My phone was in the pocket of Orestes’ jacket, so I withdrew it. To call who? Dr. St. John? Dr. Merton?
This would make Lord and Lady Elliot pissed— not that they seemed to like me much anyway, but that donation…
I’d fucked up so bad. So, so, so bad.
“Wait. No.” Hector pulled his chair closer, took my phone from my hand, and flipped it over on the table. “It’s not— as far as I know, from everything Pollux told us— your theories aren’t wrong. But the pieces can’t be found. You have to leave it alone. Let it stay lost.”
More and more questions swirled in my head, racing around my brain in a way that made it ache. I rubbed my temples. “Then what do you want from me? It’s not like I have it in hand. It’s one piece, and if what you’re saying is true, and the dating places that piece thousands of years in the past, the likelihood of finding another is…” I wasn’t a math genius so I went with, “low. Very low. Highly unlikely.”
And I hated to say it, but— “I think you might be overreacting.” I shifted to glare at Achilles. “Actually, I know you are.”
Crossing his arms, the huge man smiled. “I apologize.”
“Not accepted.” Though it was about time.
He smirked and just shook his head.
There had to be something wrong with me that I wasn’t running and screaming out of this pub. As a child, I’d had fantasies of adventure and intrigue. I imagined running from gigantic boulders threatening to crush me as a temple sunk into the desert. In those scenarios, I fought bad guys, just like Indiana Jones, and repeated his classic line, “This should be in a museum!” when treasure hunters tried to steal what I found.
But reality was a lot less interesting and a lot more gray. I should be afraid of Achilles, and all of them, but I only had more questions.
“Does it belong to you?” I asked. “The—” I almost said, “shard” but corrected myself, “Seal?”
Hector nodded before he answered, “Yes.”
This complicated things. Not that they weren’t already, but Turkey had already laid claim to the artifact. It was very difficult to prove ownership. England had laws about such things, because it wasn’t so rare for a farmer to plow one of his fields and come upon a Roman village. There were assessments that were required before farmers dug trenches, or things like that. In Turkey, there were similar laws on the books, but private landowners didn’t always follow those regulations.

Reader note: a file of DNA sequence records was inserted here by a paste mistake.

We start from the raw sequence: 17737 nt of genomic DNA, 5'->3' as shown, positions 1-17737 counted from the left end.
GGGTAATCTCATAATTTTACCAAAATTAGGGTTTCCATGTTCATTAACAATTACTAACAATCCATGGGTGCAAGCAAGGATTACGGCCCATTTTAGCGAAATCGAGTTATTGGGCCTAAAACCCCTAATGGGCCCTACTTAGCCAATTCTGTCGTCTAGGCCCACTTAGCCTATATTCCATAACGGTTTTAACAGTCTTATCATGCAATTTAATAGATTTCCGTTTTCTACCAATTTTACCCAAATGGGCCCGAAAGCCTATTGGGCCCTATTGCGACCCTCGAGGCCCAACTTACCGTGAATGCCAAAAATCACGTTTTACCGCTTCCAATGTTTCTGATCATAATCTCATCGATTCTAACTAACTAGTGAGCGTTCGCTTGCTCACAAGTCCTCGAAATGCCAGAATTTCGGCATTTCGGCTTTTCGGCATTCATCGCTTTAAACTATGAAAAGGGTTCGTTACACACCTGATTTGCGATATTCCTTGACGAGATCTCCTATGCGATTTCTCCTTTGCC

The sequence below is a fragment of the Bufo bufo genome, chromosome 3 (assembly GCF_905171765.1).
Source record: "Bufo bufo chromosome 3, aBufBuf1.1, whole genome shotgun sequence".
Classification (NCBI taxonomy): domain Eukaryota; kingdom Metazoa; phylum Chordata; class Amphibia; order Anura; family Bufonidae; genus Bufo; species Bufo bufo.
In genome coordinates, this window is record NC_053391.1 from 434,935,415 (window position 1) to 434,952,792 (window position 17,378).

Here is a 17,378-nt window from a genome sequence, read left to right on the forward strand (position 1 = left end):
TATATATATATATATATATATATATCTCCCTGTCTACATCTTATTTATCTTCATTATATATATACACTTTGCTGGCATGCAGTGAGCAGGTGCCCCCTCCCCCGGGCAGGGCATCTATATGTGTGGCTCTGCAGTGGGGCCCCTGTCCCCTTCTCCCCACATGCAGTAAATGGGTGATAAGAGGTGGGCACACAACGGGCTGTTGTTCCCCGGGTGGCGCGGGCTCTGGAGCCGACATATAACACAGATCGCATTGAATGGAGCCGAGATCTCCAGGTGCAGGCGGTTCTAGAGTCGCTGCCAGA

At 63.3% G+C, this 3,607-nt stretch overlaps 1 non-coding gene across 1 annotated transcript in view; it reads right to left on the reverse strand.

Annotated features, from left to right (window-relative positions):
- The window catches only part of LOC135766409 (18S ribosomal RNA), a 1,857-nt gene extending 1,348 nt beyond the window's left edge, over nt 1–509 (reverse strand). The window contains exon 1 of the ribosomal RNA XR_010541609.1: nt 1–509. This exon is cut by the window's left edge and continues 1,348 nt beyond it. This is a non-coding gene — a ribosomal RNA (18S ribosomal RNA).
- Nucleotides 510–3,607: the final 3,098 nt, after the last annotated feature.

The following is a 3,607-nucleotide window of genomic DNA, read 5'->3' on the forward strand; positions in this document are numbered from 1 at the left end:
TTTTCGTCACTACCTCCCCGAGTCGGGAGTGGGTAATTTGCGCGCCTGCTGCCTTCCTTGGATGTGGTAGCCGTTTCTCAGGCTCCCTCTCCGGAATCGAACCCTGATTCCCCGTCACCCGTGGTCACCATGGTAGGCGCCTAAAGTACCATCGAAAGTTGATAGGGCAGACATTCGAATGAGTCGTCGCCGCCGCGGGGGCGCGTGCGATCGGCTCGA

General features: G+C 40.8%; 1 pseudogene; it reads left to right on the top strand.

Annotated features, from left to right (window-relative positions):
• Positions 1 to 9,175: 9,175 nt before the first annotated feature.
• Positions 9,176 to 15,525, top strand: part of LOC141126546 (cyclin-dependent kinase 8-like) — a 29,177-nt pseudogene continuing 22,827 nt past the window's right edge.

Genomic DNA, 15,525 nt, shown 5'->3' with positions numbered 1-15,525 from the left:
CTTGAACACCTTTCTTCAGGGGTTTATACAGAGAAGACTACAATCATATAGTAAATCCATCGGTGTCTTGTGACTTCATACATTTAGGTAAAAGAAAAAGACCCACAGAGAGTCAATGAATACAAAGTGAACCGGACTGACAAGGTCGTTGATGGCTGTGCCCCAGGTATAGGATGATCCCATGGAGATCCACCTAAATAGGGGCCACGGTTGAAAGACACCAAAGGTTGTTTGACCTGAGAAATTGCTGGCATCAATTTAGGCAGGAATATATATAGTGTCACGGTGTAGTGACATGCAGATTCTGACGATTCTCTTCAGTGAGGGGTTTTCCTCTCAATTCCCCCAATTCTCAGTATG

And then there was of course all the geo-political changes which made tracing land ownership dicey. If they were saying that the seal was found on their land, it could be difficult to prove. “How old is your claim?” I asked.
Achilles had taken a sip of the pint I hadn’t touched. Choking at my question, he covered his mouth with his arm, but he didn’t manage to catch all the drops of beer. He wiped them up with his sleeve.
“Old,” Hector answered. “Ancient.”
“I don’t suppose you have anything in writing?”
It wasn’t my imagination that he smiled. And god, what a change it made to his serious face. White teeth set against his dark beard and a cleft in his chin. He crossed his arms over his chest, just watching me.
“Okay.” Ignoring all the challenges and millions of questions I had, I repeated myself, “Okay. I’ll help you. But you have to understand, if there are more pieces, and they’re here, in England, or anywhere you can’t prove you have a title or provenance, things will be really tricky. Turkey has been attempting to get artifacts for years, but it’s very difficult. Almost impossible, really, without diplomatic intervention.”
Hector nodded as I spoke, but every so often his gaze would flick toward one of the other men. Achilles didn’t take his eyes off me, and I could feel Hector’s brother, Paris, watching. I took the pint from where it sat in front of Achilles and sipped it. It was a dark, like a stout, and much stronger than the light beer I tried at college parties.
“Jesus. This is like a meal.” But my throat was dry, so I took another sip.
“Does this mean you’ll stop looking for other pieces?” Orestes asked.
He’d been quiet since his friends had joined us, and had chosen a seat away from me. After his compassion on the train, I thought he’d stay close. I’d hoped he would. With him and Pollux on either side of me, I could breathe. Or at least not worry that Achilles would try to stop me from breathing.
The man in question stared at me. I didn’t think he’d try anything again.
“Are you going to try to kill me again?” I asked.
Lifting an eyebrow, Achilles shrugged. Shrugged.
Here I was, thinking about the law and titles. But this seal, it was important enough that the man sitting across from me— with his long, messy hair, and stubble, and cold hazel eyes— had tried to end my life.
“I’ll stop.” It was a lie. A straight-up, nose-growing, I’m a real boy, lie.
As the words left my lips, a car went by the pub. The headlights illuminated all of us for a second, and Paris’s face was spotlighted. He was staring at me, dark eyebrows drawn low over bright, blue eyes. And he frowned.
Lie. Lie. Lie.
And I’d just been caught.
Ripley Proserpina. The New Gods: Rebels and Curses Book 1 (Kindle Locations 1671-1734).
They convince Leo to stay with them and things start getting more interesting as myth becomes a bit of reality.
So many twists, turn and OMG surprises in this book that I’m truly rooting for that happily ever after.
I really can’t wait for the next book in this series!
5 Contented Purrs for Ripley!
Ripley Proserpina spends her days huddled near a fire in the frozen northern wilds of Vermont. She lives with her family, two magnificent cats, and one dog who aspires to cat-hood. She is the author of the Reverse Harem series, The Searchers, Midnight’s Crown, and the young adult/fantasy duet, Wishes and Curses.